His death is documented. Local lore suggested that he had been trying to escape when he was killed. Other stories say he drowned in the Naugatuck River, by accident. Either way, he wound up a scientific specimen.

Heirloom

Today physicians afford people a great deal of control over what experiments are performed on them and how their remains are disposed. Fortune, however, belonged to the unfortunate class of people for whom there was no say.

There were laws against dissection of human cadavers, and the practice was controversial. Some places outlawed it completely. In Massachusetts, certain executed criminals could be dissected. But for slaves, it was as simple as Dr. Proctor taking Fortune’s body to a remote spot, hacking it up, boiling it down and putting the skeleton in his medical school.

It’s certain that the skeleton was put to good use in educating future doctors, but after Proctor’s death it was apparently relegated to the status of unusual family heirloom.

New England Slavery Remembered

In 1930, the skeleton had been reconstructed, with the bones labelled, and donated to the museum. Along the way, someone – as a joke apparently – scrawled the name “Larry” on Fortune’s skull. In the 1940s, the museum put it on display to highlight Waterbury part in New England slavery as well as the medical school.

For purposes of the exhibit, and commemorative postcards, he became “Larry the Skeleton.”

He remained a fixture in the museum until 1970 when someone tactfully suggested it might not be appropriate to continue displaying his remains. So they were tucked away, secure in the basement. And there they stayed for more than 20 years.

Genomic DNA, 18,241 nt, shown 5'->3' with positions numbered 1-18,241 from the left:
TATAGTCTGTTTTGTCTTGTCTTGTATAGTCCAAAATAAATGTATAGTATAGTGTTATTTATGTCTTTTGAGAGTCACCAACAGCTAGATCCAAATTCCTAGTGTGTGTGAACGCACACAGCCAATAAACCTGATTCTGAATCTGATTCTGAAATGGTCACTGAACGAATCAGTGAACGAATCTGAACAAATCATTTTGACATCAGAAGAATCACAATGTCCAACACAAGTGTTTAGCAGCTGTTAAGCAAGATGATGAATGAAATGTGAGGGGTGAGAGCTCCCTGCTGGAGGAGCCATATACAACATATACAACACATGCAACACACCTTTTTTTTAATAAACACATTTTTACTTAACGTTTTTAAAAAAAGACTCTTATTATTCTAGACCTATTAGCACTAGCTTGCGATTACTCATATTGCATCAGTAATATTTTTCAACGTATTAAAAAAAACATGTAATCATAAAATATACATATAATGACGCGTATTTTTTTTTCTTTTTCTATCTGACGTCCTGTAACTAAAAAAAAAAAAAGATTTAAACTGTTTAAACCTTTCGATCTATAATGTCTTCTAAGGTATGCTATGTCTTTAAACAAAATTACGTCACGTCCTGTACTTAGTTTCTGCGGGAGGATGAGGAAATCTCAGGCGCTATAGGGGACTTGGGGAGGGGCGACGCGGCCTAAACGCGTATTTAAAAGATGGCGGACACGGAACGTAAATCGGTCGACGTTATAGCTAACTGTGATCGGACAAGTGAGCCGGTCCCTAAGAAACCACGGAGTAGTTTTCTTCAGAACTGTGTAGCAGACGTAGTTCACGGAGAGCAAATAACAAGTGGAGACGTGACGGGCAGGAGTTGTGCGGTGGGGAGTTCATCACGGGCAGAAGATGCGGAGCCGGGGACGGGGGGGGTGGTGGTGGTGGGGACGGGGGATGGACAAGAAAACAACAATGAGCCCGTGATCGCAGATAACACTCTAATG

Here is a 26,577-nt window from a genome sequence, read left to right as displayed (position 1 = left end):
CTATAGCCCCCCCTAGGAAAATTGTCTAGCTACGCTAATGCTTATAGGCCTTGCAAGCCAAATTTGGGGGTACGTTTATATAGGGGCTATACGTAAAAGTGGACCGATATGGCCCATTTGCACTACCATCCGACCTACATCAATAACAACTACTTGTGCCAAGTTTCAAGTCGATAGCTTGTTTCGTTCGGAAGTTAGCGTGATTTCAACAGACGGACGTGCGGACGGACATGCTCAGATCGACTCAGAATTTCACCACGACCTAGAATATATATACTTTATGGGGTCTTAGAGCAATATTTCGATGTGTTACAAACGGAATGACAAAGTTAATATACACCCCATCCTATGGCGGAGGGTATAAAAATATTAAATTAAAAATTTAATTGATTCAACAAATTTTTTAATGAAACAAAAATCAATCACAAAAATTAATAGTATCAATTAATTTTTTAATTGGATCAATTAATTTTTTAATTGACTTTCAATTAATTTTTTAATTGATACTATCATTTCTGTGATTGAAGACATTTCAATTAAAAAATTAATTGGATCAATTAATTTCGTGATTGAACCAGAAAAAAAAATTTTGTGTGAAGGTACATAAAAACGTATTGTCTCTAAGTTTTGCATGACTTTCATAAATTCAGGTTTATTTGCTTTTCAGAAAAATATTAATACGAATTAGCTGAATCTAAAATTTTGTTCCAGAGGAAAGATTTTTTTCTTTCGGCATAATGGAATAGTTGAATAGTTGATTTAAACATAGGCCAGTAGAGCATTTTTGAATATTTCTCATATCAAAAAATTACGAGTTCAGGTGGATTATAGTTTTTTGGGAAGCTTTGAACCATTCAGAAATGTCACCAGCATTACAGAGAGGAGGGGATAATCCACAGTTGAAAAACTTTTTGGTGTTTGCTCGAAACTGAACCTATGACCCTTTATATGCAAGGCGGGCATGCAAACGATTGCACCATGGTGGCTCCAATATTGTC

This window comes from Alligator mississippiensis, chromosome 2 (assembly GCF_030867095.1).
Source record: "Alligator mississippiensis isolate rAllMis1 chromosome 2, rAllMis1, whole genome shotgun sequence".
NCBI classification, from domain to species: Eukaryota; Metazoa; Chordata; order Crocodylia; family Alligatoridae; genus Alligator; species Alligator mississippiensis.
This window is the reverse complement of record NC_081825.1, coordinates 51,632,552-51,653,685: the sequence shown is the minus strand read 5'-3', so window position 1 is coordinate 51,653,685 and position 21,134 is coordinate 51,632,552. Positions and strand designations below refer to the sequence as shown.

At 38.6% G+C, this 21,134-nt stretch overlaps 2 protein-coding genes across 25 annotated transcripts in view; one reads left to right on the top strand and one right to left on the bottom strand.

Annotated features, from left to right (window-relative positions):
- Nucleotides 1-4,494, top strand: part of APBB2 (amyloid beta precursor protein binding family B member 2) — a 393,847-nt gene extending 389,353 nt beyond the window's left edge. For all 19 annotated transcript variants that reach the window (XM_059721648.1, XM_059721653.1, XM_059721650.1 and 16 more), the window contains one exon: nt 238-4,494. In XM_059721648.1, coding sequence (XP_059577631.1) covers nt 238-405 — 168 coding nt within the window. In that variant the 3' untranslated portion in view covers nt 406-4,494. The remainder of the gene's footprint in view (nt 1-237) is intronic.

Skeletons in the Basement

Quinnipiac faculty, staff, and students use diagnostic imaging techniques to learn more about Fortune.

Quinnipiac faculty, staff, and students use diagnostic imaging techniques to learn more about Fortune and his life in New England slavery.

After a Waterbury black history publication started up that Fortune again came to light. The researchers who had pulled together the story of early African Americans in Waterbury received in the mail one of the old “Larry the Skeleton” postcards, according to the Episcopal News Service. They decided to look further into the matter.

With that, the museum faced the conundrum. People had undoubtedly subjected Fortune to a laundry list of indignities. But what would he want now?

There is, of course, no way Fortune would have ever imagined his fate. With no guidance, the museum began an exhibit and did its best to restore Fortune’s dignity. It shepherded him off to a better fate than the basement.